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Traveling On Business In China And The Great China Firewall

What do Dropbox, Southwest Airlines, Box.com, Google, Facebook, LinkedIn, Gmail and the New York Times have in common?

Their websites are all blocked in Mainland China. This means no Google mail and no access to cloud based files for many of the standard sources we in the West use today. However, WeTransfer seems to work fine for file transfer. Microsoft Outlook also works, most of the time.

No google.com, but yahoo.com is available. Southwest Airlines? Who knew they were a problem? In Hong Kong and Taiwan none of these websites are blocked.

Often before a Western website will fully load there is a delay as the Great China Firewall decides if the content is forbidden. If there has been an article that is negative to China you can also expect ‘The Economist’, the ‘Wall Street Journal’ and ‘Financial Times’ websites to be blocked. Usually this is only for a few days.

I have just returned from two weeks in Taipei, Shanghai, Wuhan, Chengdu and Hong Kong on business for three of the US franchises that our company represents around the world.

The good news is that high speed bandwidth Internet is available in major cities in Mainland China. And there is typically no charge for Internet at the major hotel chains. That is not the case in the USA where several large hotel chains still charge high prices for Internet access. And in the USA the bandwidth at such hotels can be ‘iffy’.

The Great China Firewall is alive and prospering. But manageable.


Bill’s Fall 2013 Asia Pacific Trip

From mid-October through mid-November I traveled approximately 20,000 air miles (see map) visiting 5 countries and 13 cites in Australia, Philippines, Indonesia, Singapore, China and Japan. The purpose of this trip was to meet with companies who were interested in acquiring licenses for U.S. franchise brands our company represents.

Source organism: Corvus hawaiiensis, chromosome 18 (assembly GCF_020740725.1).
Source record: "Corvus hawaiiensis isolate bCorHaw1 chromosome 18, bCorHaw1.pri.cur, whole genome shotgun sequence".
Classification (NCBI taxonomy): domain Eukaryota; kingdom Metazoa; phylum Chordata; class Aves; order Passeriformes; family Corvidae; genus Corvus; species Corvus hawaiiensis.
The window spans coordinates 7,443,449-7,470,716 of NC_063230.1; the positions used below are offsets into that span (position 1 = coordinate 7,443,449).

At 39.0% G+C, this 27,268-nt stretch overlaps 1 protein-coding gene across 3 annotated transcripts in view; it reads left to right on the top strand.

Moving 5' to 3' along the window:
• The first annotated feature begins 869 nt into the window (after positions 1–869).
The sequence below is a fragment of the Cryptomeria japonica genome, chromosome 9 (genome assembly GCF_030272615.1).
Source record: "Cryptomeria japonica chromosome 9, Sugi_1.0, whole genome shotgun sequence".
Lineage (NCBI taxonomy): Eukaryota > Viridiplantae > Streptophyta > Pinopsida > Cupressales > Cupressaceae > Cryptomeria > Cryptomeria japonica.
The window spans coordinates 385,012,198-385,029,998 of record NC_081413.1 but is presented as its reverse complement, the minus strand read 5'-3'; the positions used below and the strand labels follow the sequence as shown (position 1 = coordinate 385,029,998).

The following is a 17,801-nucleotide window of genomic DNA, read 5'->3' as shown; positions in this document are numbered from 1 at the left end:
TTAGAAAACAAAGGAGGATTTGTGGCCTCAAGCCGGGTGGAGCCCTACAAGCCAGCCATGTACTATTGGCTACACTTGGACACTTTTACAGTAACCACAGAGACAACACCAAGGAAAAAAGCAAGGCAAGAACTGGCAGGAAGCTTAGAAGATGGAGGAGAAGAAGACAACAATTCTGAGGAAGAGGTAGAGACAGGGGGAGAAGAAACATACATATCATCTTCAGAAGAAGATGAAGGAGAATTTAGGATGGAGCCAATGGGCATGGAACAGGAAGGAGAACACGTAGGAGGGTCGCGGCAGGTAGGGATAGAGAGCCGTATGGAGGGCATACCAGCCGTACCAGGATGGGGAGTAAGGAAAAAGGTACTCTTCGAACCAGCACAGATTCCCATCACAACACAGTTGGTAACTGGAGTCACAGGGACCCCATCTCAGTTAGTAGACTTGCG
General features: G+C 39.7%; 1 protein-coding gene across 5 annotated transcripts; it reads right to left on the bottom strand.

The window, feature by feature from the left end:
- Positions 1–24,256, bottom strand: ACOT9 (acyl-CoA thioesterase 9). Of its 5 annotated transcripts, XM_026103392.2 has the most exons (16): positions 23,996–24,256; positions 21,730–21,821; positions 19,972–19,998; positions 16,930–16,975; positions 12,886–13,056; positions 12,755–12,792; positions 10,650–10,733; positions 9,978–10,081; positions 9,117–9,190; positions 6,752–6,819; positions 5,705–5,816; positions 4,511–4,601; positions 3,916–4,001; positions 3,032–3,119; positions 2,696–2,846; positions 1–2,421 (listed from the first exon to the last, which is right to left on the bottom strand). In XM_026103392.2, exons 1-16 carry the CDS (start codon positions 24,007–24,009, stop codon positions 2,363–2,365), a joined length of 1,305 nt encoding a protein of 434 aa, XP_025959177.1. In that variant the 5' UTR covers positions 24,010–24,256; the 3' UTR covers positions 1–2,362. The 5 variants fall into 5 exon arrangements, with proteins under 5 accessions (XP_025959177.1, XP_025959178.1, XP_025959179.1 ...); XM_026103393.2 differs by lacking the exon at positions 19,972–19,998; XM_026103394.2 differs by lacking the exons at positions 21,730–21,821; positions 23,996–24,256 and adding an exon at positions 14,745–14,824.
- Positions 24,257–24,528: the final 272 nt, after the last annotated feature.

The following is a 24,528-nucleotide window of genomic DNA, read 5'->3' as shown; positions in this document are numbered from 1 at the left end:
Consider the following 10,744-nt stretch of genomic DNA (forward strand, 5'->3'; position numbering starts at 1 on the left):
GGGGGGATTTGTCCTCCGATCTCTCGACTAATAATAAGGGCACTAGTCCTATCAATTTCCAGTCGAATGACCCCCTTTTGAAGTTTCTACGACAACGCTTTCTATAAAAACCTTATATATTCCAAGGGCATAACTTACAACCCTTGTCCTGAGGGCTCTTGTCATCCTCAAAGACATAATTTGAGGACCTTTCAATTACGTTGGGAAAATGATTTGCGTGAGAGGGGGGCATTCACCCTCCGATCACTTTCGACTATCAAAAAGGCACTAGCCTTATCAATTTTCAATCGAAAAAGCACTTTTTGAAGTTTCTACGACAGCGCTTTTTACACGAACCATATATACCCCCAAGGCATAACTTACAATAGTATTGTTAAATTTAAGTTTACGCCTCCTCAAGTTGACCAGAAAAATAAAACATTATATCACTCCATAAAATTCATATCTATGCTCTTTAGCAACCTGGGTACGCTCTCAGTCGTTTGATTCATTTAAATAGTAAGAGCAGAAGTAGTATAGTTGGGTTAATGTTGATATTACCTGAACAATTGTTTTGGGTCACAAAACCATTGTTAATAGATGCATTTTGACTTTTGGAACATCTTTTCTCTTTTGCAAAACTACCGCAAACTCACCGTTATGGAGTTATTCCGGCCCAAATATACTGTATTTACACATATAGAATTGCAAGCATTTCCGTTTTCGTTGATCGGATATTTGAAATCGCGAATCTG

East Asia Map

Australia had just gone through a national election that saw the pro-business party sweep into power. Everyone was very excited about the potential for growth over the next couple of years. The Philippines is seeing high growth and strongly desires U.S. brands, especially in the food sector. Indonesia continues to see good consumer spending growth despite some nationalistic moves by the government ahead of major elections in 2014. Singapore has recovered from the recession but is having some challenges with imported labor. All of these remain good places to take established U.S. franchise brands.

Singapore’s immigration challenges are interesting. For decades Singapore welcomed immigrants to help grow the economy to one of the most advanced in the world. Low wage workers are needed but citizens are becoming nervous about the influx of migrant workers. (Source: Stratford, ‘Singapore’s Immigration Dilemma’, 12/12/2013)

China is experiencing huge changes in 2013 associated with the once-a-decade Beijing government leadership changes. My trip to China this time was focused more on “2nd tier” cities such as Chongqing, Nanjing, Dalian and Shenyang. While these are cities with large populations – Chongqing officially has over 30 million people – they are often considered second class to Beijing, Shanghai, Guangzhou and Shenzhen. The 2nd tier cities are where the central government is focusing investment to raise the standard of living and to keep the population happy.

One of the very interesting trends now in the Philippines, Indonesia and China is the consumer’s focus on food quality and safety. Fast middle class consumer growth has far outstripped the countries ability to produce safe food locally. This seems to be a higher concern than prices. Especially for the new middle class young families with children.

A good sign on this concern is that US-based Smithfield Foods, a huge producer of pork, was recently bought by China’s Shuanghui International. And the UK-based Weetabix cereal was bought in 2012 by China’s Bright Food. (Source: Forbes, ‘Global Small Business Blog’, 12/20/13)


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